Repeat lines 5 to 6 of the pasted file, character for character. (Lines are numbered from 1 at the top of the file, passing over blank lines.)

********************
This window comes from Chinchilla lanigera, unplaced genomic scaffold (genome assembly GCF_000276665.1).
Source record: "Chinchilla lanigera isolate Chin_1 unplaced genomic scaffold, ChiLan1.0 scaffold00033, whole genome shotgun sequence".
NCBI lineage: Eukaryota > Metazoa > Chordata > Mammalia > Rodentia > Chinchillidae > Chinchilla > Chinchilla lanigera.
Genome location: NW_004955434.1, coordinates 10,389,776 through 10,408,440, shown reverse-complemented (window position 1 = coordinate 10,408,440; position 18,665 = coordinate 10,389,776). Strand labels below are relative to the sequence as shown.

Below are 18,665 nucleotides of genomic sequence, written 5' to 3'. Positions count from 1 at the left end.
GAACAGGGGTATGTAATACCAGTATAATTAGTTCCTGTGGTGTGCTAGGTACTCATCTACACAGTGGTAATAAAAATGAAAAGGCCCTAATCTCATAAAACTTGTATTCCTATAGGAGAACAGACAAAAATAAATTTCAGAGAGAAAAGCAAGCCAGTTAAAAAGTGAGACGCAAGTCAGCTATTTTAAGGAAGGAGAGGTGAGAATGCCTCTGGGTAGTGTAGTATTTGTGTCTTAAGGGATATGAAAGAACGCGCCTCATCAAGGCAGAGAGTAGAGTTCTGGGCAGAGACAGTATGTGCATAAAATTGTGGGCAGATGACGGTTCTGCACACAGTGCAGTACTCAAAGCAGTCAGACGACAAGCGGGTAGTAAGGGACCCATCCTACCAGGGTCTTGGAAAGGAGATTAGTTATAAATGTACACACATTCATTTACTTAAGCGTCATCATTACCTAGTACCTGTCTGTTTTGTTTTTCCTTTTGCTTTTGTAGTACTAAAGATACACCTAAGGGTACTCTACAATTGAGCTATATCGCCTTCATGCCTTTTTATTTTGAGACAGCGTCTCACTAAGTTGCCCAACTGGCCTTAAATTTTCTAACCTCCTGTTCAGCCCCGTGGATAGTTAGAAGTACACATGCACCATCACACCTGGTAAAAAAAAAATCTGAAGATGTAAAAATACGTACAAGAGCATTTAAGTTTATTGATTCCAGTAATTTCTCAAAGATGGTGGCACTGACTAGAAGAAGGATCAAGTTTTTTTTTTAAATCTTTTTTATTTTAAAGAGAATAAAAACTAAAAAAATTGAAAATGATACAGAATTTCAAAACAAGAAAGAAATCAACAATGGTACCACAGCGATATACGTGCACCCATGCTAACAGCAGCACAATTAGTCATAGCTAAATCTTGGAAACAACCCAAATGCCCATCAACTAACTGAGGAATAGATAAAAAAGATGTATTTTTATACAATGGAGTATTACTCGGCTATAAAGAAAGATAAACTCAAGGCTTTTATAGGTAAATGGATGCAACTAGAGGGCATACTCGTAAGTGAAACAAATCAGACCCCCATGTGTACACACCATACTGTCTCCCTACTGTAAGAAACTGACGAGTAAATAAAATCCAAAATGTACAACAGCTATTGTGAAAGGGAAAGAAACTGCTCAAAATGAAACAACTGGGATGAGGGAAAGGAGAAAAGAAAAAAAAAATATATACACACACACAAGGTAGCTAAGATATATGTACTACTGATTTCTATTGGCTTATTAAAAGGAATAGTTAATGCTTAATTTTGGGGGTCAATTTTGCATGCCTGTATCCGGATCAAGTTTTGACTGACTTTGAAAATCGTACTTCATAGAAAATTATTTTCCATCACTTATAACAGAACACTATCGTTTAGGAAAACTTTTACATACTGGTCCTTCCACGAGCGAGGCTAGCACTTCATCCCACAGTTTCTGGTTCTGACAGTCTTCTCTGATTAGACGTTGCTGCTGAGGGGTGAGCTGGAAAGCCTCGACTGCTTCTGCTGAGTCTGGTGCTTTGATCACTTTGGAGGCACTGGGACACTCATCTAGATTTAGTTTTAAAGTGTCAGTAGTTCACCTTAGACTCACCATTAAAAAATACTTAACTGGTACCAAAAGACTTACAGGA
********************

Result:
Below are 18,665 nucleotides of genomic sequence, written 5' to 3'. Positions count from 1 at the left end.
GAACAGGGGTATGTAATACCAGTATAATTAGTTCCTGTGGTGTGCTAGGTACTCATCTACACAGTGGTAATAAAAATGAAAAGGCCCTAATCTCATAAAACTTGTATTCCTATAGGAGAACAGACAAAAATAAATTTCAGAGAGAAAAGCAAGCCAGTTAAAAAGTGAGACGCAAGTCAGCTATTTTAAGGAAGGAGAGGTGAGAATGCCTCTGGGTAGTGTAGTATTTGTGTCTTAAGGGATATGAAAGAACGCGCCTCATCAAGGCAGAGAGTAGAGTTCTGGGCAGAGACAGTATGTGCATAAAATTGTGGGCAGATGACGGTTCTGCACACAGTGCAGTACTCAAAGCAGTCAGACGACAAGCGGGTAGTAAGGGACCCATCCTACCAGGGTCTTGGAAAGGAGATTAGTTATAAATGTACACACATTCATTTACTTAAGCGTCATCATTACCTAGTACCTGTCTGTTTTGTTTTTCCTTTTGCTTTTGTAGTACTAAAGATACACCTAAGGGTACTCTACAATTGAGCTATATCGCCTTCATGCCTTTTTATTTTGAGACAGCGTCTCACTAAGTTGCCCAACTGGCCTTAAATTTTCTAACCTCCTGTTCAGCCCCGTGGATAGTTAGAAGTACACATGCACCATCACACCTGGTAAAAAAAAAATCTGAAGATGTAAAAATACGTACAAGAGCATTTAAGTTTATTGATTCCAGTAATTTCTCAAAGATGGTGGCACTGACTAGAAGAAGGATCAAGTTTTTTTTTTAAATCTTTTTTATTTTAAAGAGAATAAAAACTAAAAAAATTGAAAATGATACAGAATTTCAAAACAAGAAAGAAATCAACAATGGTACCACAGCGATATACGTGCACCCATGCTAACAGCAGCACAATTAGTCATAGCTAAATCTTGGAAACAACCCAAATGCCCATCAACTAACTGAGGAATAGATAAAAAAGATGTATTTTTATACAATGGAGTATTACTCGGCTATAAAGAAAGATAAACTCAAGGCTTTTATAGGTAAATGGATGCAACTAGAGGGCATACTCGTAAGTGAAACAAATCAGACCCCCATGTGTACACACCATACTGTCTCCCTACTGTAAGAAACTGACGAGTAAATAAAATCCAAAATGTACAACAGCTATTGTGAAAGGGAAAGAAACTGCTCAAAATGAAACAACTGGGATGAGGGAAAGGAGAAAAGAAAAAAAAAATATATACACACACACAAGGTAGCTAAGATATATGTACTACTGATTTCTATTGGCTTATTAAAAGGAATAGTTAATGCTTAATTTTGGGGGTCAATTTTGCATGCCTGTATCCGGATCAAGTTTTGACTGACTTTGAAAATCGTACTTCATAGAAAATTATTTTCCATCACTTATAACAGAACACTATCGTTTAGGAAAACTTTTACATACTGGTCCTTCCACGAGCGAGGCTAGCACTTCATCCCACAGTTTCTGGTTCTGACAGTCTTCTCTGATTAGACGTTGCTGCTGAGGGGTGAGCTGGAAAGCCTCGACTGCTTCTGCTGAGTCTGGTGCTTTGATCACTTTGGAGGCACTGGGACACTCATCTAGATTTAGTTTTAAAGTGTCAGTAGTTCACCTTAGACTCACCATTAAAAAATACTTAACTGGTACCAAAAGACTTACAGGA